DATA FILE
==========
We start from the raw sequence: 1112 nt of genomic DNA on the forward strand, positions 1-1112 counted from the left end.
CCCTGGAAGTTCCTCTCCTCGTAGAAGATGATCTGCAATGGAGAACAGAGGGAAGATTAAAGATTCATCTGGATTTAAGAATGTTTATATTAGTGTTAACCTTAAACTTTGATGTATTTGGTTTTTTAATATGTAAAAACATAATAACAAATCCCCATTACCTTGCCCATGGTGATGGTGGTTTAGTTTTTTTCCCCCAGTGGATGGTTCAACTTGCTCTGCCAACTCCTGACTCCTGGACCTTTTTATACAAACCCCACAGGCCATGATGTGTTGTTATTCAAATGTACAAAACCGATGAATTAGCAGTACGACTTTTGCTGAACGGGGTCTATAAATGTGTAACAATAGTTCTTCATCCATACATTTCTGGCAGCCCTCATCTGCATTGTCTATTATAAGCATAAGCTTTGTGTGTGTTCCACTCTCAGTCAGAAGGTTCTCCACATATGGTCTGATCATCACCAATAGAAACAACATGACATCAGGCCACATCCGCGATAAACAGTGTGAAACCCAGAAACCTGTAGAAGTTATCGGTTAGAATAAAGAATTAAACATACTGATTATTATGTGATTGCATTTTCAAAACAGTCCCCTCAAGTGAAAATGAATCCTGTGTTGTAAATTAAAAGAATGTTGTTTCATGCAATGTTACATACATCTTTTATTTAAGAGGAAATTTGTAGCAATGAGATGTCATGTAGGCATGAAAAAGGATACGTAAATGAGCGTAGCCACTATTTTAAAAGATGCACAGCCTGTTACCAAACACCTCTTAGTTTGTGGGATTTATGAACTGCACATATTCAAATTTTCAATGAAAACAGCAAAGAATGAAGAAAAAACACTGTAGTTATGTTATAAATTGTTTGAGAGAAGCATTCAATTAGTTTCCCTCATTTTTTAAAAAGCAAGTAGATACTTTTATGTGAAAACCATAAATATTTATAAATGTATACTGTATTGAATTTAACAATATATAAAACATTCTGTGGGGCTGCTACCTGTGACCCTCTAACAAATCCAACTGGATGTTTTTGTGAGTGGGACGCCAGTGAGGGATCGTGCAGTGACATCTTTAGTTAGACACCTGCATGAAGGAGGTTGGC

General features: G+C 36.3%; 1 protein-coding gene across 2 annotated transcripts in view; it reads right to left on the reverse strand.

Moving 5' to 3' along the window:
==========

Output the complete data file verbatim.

We start from the raw sequence: 1112 nt of genomic DNA on the forward strand, positions 1-1112 counted from the left end.
CCCTGGAAGTTCCTCTCCTCGTAGAAGATGATCTGCAATGGAGAACAGAGGGAAGATTAAAGATTCATCTGGATTTAAGAATGTTTATATTAGTGTTAACCTTAAACTTTGATGTATTTGGTTTTTTAATATGTAAAAACATAATAACAAATCCCCATTACCTTGCCCATGGTGATGGTGGTTTAGTTTTTTTCCCCCAGTGGATGGTTCAACTTGCTCTGCCAACTCCTGACTCCTGGACCTTTTTATACAAACCCCACAGGCCATGATGTGTTGTTATTCAAATGTACAAAACCGATGAATTAGCAGTACGACTTTTGCTGAACGGGGTCTATAAATGTGTAACAATAGTTCTTCATCCATACATTTCTGGCAGCCCTCATCTGCATTGTCTATTATAAGCATAAGCTTTGTGTGTGTTCCACTCTCAGTCAGAAGGTTCTCCACATATGGTCTGATCATCACCAATAGAAACAACATGACATCAGGCCACATCCGCGATAAACAGTGTGAAACCCAGAAACCTGTAGAAGTTATCGGTTAGAATAAAGAATTAAACATACTGATTATTATGTGATTGCATTTTCAAAACAGTCCCCTCAAGTGAAAATGAATCCTGTGTTGTAAATTAAAAGAATGTTGTTTCATGCAATGTTACATACATCTTTTATTTAAGAGGAAATTTGTAGCAATGAGATGTCATGTAGGCATGAAAAAGGATACGTAAATGAGCGTAGCCACTATTTTAAAAGATGCACAGCCTGTTACCAAACACCTCTTAGTTTGTGGGATTTATGAACTGCACATATTCAAATTTTCAATGAAAACAGCAAAGAATGAAGAAAAAACACTGTAGTTATGTTATAAATTGTTTGAGAGAAGCATTCAATTAGTTTCCCTCATTTTTTAAAAAGCAAGTAGATACTTTTATGTGAAAACCATAAATATTTATAAATGTATACTGTATTGAATTTAACAATATATAAAACATTCTGTGGGGCTGCTACCTGTGACCCTCTAACAAATCCAACTGGATGTTTTTGTGAGTGGGACGCCAGTGAGGGATCGTGCAGTGACATCTTTAGTTAGACACCTGCATGAAGGAGGTTGGC

General features: G+C 36.3%; 1 protein-coding gene across 2 annotated transcripts in view; it reads right to left on the reverse strand.

Moving 5' to 3' along the window: